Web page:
Ridd had a deep commitment to the Great Barrier Reef in general and to those who live near it in particular. But he is also concerned about the future of the coal, cane and cattle industries, which are heavily regulated due to the Great Barrier Reef, along with employees in local tourism which suffers when potential visitors to the area are told that its major attraction is in extremis.
Ridd is taking an unfair dismissal claim against JCU to the Federal Court. Whatever the outcome of the case, JCU has done a great disservice to what’s left of the view that universities are centres of free expression and genuine debate.
What’s significant about the Ridd case is that it suggests that the group-think which is so prevalent in the social sciences areas of universities has now spread to the hard sciences. Today Ridd is the embodiment of campus intolerance to non-fashionable ideas. Half a century ago it was Frank Knopfelmacher.
The story is told in James Franklin’s Corrupting the Youth: A History of Philosophy in Australia (Macleay Press, 2003) and in issues of the journals Twentieth Century and Minerva in 1965. The Vienna-born Jew Knopfelmacher fled Czechoslovakia before it was occupied by Nazi Germany. After enlisting in the British Army and spending time in Britain, he arrived in Australia in 1955.
In 1965 Knopfelmacher was a lecturer in psychology at Melbourne University. He applied for, and was appointed to, a senior lectureship in political philosophy at Sydney University. But the appointment was overturned by the professional board and the job eventually went to a leftist academic.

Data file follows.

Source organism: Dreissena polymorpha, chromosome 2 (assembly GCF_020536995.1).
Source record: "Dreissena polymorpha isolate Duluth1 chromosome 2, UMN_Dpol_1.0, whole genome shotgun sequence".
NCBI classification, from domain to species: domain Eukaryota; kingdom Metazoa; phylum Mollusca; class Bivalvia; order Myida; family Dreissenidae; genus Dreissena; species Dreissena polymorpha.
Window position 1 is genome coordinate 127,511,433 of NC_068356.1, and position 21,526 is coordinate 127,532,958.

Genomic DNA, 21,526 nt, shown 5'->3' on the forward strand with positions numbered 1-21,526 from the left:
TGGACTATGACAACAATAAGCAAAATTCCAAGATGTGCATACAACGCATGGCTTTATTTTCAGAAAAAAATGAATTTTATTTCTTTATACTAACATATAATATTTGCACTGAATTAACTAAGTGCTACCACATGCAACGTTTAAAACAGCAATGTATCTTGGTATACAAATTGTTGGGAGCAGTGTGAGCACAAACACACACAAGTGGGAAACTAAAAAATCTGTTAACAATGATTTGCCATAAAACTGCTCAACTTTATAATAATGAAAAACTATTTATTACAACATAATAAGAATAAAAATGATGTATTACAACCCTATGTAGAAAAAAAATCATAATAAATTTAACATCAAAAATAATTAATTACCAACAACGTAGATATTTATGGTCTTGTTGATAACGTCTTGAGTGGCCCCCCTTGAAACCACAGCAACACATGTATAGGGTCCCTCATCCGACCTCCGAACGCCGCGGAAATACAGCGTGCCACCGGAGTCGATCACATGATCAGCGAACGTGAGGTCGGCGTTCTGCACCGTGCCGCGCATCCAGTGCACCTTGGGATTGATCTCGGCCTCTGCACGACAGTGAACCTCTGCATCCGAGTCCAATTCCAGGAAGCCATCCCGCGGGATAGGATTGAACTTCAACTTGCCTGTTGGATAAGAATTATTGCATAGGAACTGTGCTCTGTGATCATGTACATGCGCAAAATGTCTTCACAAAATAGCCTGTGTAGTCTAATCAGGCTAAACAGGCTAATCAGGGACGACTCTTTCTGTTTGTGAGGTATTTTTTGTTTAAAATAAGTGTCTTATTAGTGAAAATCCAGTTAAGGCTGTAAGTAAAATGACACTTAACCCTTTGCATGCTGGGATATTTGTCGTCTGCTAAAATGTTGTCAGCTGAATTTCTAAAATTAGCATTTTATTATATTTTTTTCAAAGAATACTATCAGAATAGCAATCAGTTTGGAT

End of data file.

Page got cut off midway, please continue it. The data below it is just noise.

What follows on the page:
What was the reason for this unparalled intervention by the professional board into an appointment by the philosophy department? Especially since the principal supporter of the appointment was the leading philosopher Professor David Armstrong (1926-2014). Armstrong is one of the few Australians whose work is cited in The Oxford Companion to Philosophy.
Well, Knopfelmacher was an articulate and knowledgeable anti-communist who opposed the communist regimes in Eastern Europe, China and South East Asia (North Vietnam). What’s more, he had a devastating wit which he readily used in political debate.
He would probably not be allowed on to the JCU campus today in view of its “no-sarcasm” and “no disrespect” rules.
I did not study psychology at Melbourne University in the second half of the 1960s. But I did attend many of Knopfelmacher’s occasional lunch-time and evening lectures. He was a brilliant communicator, whose humour was used to demonstrate historical truths.
Knopfelmacher was denied a job at Sydney University primarily because of an article which he wrote in the autumn 1964 issue of Twentieth Century about the left-wing ethos which prevailed in many of Melbourne University’s social sciences departments. In particular, he claimed that leftist academics exercised “significant veto powers in matters of academic preferments and sinecures”.
This statement was accurate. But truth is no defence when it conflicts with the intellectual fashions which prevail in many universities – in the past and now. Today’s campuses practise the very same intolerance experienced by Swift when he clashed with the leaders in church and state all those centuries ago.